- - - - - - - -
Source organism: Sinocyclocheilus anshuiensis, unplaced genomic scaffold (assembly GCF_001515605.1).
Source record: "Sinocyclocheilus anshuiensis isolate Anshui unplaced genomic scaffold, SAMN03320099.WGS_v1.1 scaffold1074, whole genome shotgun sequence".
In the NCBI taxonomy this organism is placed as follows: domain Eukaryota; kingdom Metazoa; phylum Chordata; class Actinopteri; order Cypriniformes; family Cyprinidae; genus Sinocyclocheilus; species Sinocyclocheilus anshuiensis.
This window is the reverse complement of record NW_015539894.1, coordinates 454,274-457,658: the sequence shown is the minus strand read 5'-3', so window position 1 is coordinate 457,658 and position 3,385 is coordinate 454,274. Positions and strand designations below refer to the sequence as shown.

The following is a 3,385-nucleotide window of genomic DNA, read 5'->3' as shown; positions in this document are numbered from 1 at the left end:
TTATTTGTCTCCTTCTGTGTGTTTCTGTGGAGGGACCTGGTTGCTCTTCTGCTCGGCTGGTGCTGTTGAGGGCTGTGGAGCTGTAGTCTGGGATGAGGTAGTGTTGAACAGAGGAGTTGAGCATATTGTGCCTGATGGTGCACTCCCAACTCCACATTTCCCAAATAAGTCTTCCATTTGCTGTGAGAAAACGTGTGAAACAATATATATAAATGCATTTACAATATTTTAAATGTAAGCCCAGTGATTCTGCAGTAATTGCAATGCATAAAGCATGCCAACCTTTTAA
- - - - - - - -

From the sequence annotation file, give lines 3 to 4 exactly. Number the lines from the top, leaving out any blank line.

In the NCBI taxonomy this organism is placed as follows: domain Eukaryota; kingdom Metazoa; phylum Chordata; class Actinopteri; order Cypriniformes; family Cyprinidae; genus Sinocyclocheilus; species Sinocyclocheilus anshuiensis.
This window is the reverse complement of record NW_015539894.1, coordinates 454,274-457,658: the sequence shown is the minus strand read 5'-3', so window position 1 is coordinate 457,658 and position 3,385 is coordinate 454,274. Positions and strand designations below refer to the sequence as shown.